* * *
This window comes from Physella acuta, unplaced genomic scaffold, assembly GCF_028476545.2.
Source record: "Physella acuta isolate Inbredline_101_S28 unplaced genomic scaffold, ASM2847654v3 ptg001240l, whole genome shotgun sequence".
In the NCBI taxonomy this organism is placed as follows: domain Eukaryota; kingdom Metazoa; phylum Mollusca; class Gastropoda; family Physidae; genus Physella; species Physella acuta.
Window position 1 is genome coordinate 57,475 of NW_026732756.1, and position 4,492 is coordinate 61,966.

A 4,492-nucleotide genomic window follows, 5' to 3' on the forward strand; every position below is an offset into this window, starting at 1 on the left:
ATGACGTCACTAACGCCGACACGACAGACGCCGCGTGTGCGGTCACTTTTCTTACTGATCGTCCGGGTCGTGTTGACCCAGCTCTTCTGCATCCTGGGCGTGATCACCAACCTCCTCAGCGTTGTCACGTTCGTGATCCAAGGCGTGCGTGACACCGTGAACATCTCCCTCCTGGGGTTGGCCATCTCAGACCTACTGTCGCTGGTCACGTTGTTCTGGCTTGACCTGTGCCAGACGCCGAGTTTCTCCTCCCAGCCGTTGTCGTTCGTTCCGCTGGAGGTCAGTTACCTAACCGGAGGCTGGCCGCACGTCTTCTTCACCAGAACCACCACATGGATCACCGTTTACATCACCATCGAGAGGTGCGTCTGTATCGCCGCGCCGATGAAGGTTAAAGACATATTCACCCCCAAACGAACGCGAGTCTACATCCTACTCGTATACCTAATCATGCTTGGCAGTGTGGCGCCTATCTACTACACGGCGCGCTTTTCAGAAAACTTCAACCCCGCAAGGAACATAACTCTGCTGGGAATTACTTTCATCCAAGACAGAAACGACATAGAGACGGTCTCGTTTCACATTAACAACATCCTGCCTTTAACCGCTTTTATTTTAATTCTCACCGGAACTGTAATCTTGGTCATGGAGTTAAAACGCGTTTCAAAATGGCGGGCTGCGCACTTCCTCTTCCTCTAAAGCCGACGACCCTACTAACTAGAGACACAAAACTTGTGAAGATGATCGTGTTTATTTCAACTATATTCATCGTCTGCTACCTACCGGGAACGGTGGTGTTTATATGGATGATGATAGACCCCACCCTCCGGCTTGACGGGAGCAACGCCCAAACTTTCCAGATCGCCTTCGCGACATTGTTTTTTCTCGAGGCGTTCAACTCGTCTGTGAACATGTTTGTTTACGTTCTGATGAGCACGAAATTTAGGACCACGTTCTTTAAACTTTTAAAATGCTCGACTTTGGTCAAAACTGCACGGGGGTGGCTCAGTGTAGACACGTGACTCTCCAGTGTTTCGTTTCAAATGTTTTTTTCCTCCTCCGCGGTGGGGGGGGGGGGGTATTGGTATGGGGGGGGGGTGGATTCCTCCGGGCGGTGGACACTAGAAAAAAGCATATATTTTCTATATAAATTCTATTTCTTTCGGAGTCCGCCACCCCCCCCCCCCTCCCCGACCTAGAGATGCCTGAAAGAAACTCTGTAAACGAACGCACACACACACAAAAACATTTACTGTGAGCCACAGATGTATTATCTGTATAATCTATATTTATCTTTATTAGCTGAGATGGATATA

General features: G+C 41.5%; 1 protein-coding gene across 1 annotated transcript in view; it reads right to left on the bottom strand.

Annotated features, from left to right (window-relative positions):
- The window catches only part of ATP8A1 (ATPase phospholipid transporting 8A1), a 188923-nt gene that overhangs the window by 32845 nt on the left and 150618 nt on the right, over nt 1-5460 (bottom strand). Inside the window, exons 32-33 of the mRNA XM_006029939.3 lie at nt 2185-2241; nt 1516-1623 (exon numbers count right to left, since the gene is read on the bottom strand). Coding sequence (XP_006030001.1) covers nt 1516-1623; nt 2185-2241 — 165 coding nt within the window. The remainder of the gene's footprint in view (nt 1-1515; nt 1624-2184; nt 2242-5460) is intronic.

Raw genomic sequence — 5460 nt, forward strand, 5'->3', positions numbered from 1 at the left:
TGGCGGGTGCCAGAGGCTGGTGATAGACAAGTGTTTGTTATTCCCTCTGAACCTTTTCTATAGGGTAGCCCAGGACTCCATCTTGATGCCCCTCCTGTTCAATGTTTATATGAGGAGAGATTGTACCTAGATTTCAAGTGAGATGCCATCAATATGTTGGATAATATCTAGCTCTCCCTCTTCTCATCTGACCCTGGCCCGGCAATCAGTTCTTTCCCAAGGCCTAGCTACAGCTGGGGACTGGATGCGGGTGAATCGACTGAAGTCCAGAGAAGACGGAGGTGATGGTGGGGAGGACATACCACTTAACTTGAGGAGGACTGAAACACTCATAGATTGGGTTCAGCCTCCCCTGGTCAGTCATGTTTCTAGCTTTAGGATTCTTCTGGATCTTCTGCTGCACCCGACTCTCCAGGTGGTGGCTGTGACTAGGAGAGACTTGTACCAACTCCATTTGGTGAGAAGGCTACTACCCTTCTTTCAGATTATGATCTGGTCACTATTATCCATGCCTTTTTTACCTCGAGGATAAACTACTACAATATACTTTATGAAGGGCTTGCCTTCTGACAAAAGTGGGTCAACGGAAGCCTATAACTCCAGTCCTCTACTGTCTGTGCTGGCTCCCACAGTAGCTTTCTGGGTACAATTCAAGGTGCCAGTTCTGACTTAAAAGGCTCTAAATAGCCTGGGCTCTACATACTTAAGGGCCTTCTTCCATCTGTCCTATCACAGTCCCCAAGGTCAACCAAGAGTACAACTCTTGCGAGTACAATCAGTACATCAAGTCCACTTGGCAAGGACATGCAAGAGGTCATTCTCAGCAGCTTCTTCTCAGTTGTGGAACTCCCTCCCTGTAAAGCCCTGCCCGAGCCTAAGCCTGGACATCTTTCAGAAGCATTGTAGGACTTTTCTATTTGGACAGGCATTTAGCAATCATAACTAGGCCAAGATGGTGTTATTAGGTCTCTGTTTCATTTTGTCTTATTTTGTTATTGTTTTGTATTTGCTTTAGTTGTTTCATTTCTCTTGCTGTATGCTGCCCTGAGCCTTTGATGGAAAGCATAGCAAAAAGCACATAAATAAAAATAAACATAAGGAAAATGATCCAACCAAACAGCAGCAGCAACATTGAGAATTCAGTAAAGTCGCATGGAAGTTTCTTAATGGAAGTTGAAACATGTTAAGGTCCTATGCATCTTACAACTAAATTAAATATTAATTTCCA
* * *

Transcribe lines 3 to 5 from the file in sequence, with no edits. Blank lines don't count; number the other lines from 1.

In the NCBI taxonomy this organism is placed as follows: domain Eukaryota; kingdom Metazoa; phylum Mollusca; class Gastropoda; family Physidae; genus Physella; species Physella acuta.
Window position 1 is genome coordinate 57,475 of NW_026732756.1, and position 4,492 is coordinate 61,966.

A 4,492-nucleotide genomic window follows, 5' to 3' on the forward strand; every position below is an offset into this window, starting at 1 on the left: